Teaching was minimal when I started learning under my father, Zia Mohiuddin Dagar. It was just practice on a singular raga for four or five years. Unless he was satisfied it was practice only. In that practice, there was an exploration of the raga taking place for me.

I have gone back to the gurukul system of training after my uncle Ustad Zia Fariduddin Dagar passed away. The students start riyaaz by 2.30 in the morning. One masters not just the music, it is a way of life that is being shaped. What to wear, how to present and perform, all of this, one absorbs watching the guru. I therefore insist that my learners who are abroad must spend time with me in India. To the students who are serious, I demand three to four hours daily for about eight years. Vocal training is essential to understand the counterpart. The yantra complements the voice, chisels your phrases, beautifies the voice, gifts exactness and lends perfection to the total delivery. Art forms are most alive – instils tolerance and resilience in a culture, an openness to accept the old and yet renew the form. (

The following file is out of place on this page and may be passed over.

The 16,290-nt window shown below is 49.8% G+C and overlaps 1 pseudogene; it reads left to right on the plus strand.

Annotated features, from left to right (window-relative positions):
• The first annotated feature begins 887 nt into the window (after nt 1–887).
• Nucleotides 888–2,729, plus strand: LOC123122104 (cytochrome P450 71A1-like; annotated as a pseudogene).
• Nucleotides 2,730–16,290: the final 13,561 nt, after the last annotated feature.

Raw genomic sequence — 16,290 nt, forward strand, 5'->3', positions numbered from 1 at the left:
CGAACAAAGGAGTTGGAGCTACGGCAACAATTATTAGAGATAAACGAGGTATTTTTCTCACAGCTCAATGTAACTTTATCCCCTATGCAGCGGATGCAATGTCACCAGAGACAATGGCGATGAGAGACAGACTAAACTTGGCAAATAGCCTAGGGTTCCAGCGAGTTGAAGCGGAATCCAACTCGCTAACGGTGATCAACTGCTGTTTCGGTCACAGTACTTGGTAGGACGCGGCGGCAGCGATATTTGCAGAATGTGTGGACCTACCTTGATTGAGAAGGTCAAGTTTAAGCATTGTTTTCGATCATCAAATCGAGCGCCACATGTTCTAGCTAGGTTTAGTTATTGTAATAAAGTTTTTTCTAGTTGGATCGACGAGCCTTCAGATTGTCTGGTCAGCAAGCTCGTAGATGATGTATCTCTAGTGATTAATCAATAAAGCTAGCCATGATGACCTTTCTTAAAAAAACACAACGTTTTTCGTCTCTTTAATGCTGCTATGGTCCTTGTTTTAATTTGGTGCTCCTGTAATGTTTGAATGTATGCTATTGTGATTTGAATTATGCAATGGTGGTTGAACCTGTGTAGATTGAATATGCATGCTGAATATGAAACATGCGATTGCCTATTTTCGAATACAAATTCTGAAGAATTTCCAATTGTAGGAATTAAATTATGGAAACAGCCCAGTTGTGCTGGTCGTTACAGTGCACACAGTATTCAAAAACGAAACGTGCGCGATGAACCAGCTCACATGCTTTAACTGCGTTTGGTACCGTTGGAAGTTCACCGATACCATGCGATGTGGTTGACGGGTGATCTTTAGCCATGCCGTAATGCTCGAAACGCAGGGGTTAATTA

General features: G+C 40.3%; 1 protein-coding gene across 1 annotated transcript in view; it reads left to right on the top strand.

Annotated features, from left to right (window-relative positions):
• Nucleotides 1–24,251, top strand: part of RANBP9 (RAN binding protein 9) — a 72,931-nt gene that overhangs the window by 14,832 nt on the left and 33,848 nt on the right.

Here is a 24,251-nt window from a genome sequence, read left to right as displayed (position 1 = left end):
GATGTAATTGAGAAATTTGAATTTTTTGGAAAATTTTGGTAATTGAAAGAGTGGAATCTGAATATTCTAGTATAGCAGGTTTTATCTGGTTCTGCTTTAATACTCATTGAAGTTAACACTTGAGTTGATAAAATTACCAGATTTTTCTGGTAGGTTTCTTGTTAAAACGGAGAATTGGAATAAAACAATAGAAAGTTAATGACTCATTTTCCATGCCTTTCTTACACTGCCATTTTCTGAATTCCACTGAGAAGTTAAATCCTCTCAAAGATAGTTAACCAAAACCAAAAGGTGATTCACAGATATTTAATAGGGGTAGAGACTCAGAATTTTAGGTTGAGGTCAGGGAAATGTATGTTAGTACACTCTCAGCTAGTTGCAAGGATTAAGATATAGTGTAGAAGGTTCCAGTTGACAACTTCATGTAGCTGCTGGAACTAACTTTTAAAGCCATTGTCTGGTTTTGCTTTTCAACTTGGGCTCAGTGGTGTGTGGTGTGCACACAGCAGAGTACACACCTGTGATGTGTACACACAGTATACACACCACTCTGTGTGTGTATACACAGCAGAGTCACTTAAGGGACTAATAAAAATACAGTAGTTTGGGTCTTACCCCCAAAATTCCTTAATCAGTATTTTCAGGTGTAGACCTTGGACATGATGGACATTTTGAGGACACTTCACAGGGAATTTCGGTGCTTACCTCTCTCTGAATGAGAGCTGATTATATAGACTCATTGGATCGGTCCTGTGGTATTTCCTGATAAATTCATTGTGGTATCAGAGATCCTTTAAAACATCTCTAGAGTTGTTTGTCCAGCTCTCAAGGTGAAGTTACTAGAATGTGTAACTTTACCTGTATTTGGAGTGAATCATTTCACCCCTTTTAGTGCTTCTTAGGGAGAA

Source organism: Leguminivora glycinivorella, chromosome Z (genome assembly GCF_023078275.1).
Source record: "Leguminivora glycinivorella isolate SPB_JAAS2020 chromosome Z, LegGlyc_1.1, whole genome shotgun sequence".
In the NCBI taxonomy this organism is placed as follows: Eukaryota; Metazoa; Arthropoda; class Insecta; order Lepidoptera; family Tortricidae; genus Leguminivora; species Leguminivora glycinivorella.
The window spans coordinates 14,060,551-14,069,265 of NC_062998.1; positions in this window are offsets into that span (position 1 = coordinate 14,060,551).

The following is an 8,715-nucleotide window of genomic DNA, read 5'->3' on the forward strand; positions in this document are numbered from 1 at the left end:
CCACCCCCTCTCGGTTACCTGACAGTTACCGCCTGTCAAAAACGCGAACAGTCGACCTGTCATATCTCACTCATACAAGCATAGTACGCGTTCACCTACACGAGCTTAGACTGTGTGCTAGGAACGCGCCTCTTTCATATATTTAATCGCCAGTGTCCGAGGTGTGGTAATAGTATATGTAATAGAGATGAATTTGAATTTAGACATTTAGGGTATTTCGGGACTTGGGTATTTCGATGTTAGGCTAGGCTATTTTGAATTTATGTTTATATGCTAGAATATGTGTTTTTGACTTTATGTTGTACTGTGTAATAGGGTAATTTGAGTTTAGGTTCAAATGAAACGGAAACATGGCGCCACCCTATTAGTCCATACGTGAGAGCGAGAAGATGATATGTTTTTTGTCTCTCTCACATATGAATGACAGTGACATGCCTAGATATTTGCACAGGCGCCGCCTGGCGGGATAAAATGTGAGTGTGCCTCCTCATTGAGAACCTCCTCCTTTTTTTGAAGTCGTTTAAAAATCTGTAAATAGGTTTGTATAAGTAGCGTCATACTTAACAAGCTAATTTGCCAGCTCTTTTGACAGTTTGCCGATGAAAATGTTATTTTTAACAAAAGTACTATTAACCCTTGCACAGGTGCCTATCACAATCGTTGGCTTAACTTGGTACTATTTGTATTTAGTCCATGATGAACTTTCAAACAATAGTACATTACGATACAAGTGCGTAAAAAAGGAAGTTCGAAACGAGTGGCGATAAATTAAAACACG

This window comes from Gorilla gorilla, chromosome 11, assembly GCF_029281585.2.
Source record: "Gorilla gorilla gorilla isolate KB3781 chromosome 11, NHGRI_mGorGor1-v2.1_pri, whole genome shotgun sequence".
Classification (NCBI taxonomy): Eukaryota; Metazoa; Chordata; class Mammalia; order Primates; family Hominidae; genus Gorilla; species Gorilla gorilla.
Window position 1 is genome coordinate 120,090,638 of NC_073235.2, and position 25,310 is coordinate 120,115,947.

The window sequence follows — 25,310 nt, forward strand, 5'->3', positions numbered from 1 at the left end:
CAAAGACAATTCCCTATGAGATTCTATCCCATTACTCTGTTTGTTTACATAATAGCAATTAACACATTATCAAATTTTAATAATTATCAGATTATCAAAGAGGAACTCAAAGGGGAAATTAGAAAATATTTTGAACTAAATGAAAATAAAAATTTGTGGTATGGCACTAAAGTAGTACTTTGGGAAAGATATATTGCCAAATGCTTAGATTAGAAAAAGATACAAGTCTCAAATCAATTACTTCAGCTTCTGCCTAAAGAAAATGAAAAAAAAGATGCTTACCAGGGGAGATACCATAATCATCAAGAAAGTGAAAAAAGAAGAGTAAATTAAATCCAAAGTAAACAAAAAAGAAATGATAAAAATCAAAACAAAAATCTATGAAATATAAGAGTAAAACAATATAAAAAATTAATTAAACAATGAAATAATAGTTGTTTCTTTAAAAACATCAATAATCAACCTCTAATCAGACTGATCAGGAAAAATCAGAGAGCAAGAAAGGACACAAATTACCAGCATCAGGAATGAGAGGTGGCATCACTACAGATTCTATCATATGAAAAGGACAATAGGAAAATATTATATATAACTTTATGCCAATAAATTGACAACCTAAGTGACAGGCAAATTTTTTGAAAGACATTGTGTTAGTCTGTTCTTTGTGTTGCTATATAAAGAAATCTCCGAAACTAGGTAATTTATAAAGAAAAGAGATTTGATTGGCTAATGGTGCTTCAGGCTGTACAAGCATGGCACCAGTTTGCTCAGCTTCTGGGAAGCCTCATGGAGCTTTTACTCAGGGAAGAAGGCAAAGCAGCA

Track Listing:

  1. Ragini Todi, Alap
  2. Ragini Todi, Jod, & Jhala
  3. Gat In Chautala


Expand your Consciousness: Shamshuddin Faridi Desai

Shamshuddin Faridi Desai

Shamshuddin Faridi Desai

Dhrupad and the adjective, ‘ancient’ are joined together so regularly and frequently that that is about all the casual listener knows about this form of Indian (in the pre-1947 Partition sense) of classical musical art. And I must confess that that knowledge of its hoary origins and long tradition does add a certain pleasure to the listening.

Yet, when I listen to the rudra veena being played in this style what strikes me is how thoroughly contemporary, modern and fresh the music sounds. In this time of instant accessibility to the most far away places, click-gratification and ever more sparky pop music (including the sounds coming out of Indian cinema studios) designed to make you twerk your booty, when pop music is delivered fast and faster, the drawn out cadences, shivering gaps and unhurried single notes of the dhrupad veena are an unexpected source of relief.